The basic requirement of this [the Analytic] approach is that the Law be upheld at all costs. If there is a contradiction between law and any other source of knowledge, the other source must yield. Thus we read of [R. Baruch Dov] Leibowitz that "he always said the Torah cannot be understood by the logic of human reason, but by the ways and principles of the Torah; therefore one should adapt one's understanding to the Torah, not the Torah to one's understanding." This is indeed a far cry from the contention of the medieval philosophers that the Divine will was in conformity with reason ... This attitude has recently been referred to by the appropriate name of "Pan-Halakhism"... Pan-Halakhism must be distinguished from the traditional Jewish belief in the comprehensiveness of Torah. It differs in two ways. 1) The Analytic concept of Torah is a far narrower one than that of earlier rabbis, or of the Hassidim. It is law in its most restrictive sense, the "four ells of Halakhah," which constitute Torah for most of the analysts... 2) As we have seen, the traditional belief in the infallibility and comprehensiveness of Torah did not imply mistrust of reason... Analytical Pan-Halakhism, however... is associated with the denigration of unaided human reason and a conviction, or at least a fear, that Reason and Revelation are contradictory. (pp. 227-228)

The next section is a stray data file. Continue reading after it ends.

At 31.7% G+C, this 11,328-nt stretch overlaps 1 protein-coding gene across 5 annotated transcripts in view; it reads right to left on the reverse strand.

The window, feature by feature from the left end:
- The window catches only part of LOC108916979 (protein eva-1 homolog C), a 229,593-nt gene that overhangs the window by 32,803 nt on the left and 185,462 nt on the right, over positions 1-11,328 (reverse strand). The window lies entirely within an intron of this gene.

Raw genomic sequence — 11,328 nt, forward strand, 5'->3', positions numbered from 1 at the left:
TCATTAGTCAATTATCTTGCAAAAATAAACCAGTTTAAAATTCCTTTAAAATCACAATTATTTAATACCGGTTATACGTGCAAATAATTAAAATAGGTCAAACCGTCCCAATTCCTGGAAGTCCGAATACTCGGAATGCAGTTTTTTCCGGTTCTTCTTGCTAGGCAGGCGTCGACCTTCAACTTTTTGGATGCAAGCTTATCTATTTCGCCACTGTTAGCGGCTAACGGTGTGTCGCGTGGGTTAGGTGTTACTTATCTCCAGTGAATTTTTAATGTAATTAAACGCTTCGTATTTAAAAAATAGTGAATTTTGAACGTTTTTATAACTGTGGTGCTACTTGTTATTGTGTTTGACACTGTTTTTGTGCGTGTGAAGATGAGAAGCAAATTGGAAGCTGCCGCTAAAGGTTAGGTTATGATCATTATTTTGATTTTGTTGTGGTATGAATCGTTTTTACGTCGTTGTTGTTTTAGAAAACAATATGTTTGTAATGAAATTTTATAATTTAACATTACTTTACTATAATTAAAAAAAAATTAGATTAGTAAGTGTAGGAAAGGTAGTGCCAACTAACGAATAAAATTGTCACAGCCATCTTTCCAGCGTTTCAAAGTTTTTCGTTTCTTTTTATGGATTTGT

The second is Be-Torato Yehgeh by the late Rabbi Shimon Gershon Rosenberg (ShaGaR), published in 5769 under the editorship of Zohar Maor. Roughly two chapters of the book are devoted to AM. The following excerpts seem signally germane and are therefore reproduced here in English translation.